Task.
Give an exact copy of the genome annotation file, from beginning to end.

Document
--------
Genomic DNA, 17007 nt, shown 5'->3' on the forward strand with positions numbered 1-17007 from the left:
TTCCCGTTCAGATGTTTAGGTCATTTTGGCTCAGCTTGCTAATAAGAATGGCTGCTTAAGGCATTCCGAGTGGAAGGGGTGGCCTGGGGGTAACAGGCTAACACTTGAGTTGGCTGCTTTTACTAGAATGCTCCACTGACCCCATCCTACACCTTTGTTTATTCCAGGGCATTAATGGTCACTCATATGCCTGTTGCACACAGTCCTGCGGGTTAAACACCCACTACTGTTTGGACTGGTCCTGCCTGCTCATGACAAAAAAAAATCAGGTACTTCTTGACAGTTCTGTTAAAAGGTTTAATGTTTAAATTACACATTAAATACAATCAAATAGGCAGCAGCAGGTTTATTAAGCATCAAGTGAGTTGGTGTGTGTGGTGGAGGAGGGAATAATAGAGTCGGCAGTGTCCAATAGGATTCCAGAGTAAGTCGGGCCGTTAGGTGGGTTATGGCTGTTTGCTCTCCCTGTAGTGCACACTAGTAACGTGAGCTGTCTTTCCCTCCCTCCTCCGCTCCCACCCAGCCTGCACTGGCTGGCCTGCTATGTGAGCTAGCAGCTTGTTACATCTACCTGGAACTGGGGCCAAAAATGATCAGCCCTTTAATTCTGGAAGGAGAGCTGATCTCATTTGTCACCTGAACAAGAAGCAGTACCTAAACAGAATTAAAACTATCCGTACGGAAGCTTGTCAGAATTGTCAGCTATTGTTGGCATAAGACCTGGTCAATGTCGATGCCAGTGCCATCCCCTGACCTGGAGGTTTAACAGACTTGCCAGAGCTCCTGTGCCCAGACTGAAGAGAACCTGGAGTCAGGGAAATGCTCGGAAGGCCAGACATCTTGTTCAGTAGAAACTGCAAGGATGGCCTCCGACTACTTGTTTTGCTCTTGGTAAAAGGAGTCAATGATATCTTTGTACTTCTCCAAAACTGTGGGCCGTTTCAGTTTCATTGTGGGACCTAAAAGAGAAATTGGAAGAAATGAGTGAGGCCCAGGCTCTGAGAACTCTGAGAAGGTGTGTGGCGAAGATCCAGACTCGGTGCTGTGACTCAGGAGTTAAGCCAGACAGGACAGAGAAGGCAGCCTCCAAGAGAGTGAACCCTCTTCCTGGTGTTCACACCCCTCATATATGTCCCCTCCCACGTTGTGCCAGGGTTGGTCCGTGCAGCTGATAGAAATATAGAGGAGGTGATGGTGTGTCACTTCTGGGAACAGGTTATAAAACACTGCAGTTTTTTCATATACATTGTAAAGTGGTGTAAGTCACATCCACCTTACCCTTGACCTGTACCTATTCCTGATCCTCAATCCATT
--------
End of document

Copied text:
Genomic DNA, 17007 nt, shown 5'->3' on the forward strand with positions numbered 1-17007 from the left:
TTCCCGTTCAGATGTTTAGGTCATTTTGGCTCAGCTTGCTAATAAGAATGGCTGCTTAAGGCATTCCGAGTGGAAGGGGTGGCCTGGGGGTAACAGGCTAACACTTGAGTTGGCTGCTTTTACTAGAATGCTCCACTGACCCCATCCTACACCTTTGTTTATTCCAGGGCATTAATGGTCACTCATATGCCTGTTGCACACAGTCCTGCGGGTTAAACACCCACTACTGTTTGGACTGGTCCTGCCTGCTCATGACAAAAAAAAATCAGGTACTTCTTGACAGTTCTGTTAAAAGGTTTAATGTTTAAATTACACATTAAATACAATCAAATAGGCAGCAGCAGGTTTATTAAGCATCAAGTGAGTTGGTGTGTGTGGTGGAGGAGGGAATAATAGAGTCGGCAGTGTCCAATAGGATTCCAGAGTAAGTCGGGCCGTTAGGTGGGTTATGGCTGTTTGCTCTCCCTGTAGTGCACACTAGTAACGTGAGCTGTCTTTCCCTCCCTCCTCCGCTCCCACCCAGCCTGCACTGGCTGGCCTGCTATGTGAGCTAGCAGCTTGTTACATCTACCTGGAACTGGGGCCAAAAATGATCAGCCCTTTAATTCTGGAAGGAGAGCTGATCTCATTTGTCACCTGAACAAGAAGCAGTACCTAAACAGAATTAAAACTATCCGTACGGAAGCTTGTCAGAATTGTCAGCTATTGTTGGCATAAGACCTGGTCAATGTCGATGCCAGTGCCATCCCCTGACCTGGAGGTTTAACAGACTTGCCAGAGCTCCTGTGCCCAGACTGAAGAGAACCTGGAGTCAGGGAAATGCTCGGAAGGCCAGACATCTTGTTCAGTAGAAACTGCAAGGATGGCCTCCGACTACTTGTTTTGCTCTTGGTAAAAGGAGTCAATGATATCTTTGTACTTCTCCAAAACTGTGGGCCGTTTCAGTTTCATTGTGGGACCTAAAAGAGAAATTGGAAGAAATGAGTGAGGCCCAGGCTCTGAGAACTCTGAGAAGGTGTGTGGCGAAGATCCAGACTCGGTGCTGTGACTCAGGAGTTAAGCCAGACAGGACAGAGAAGGCAGCCTCCAAGAGAGTGAACCCTCTTCCTGGTGTTCACACCCCTCATATATGTCCCCTCCCACGTTGTGCCAGGGTTGGTCCGTGCAGCTGATAGAAATATAGAGGAGGTGATGGTGTGTCACTTCTGGGAACAGGTTATAAAACACTGCAGTTTTTTCATATACATTGTAAAGTGGTGTAAGTCACATCCACCTTACCCTTGACCTGTACCTATTCCTGATCCTCAATCCATT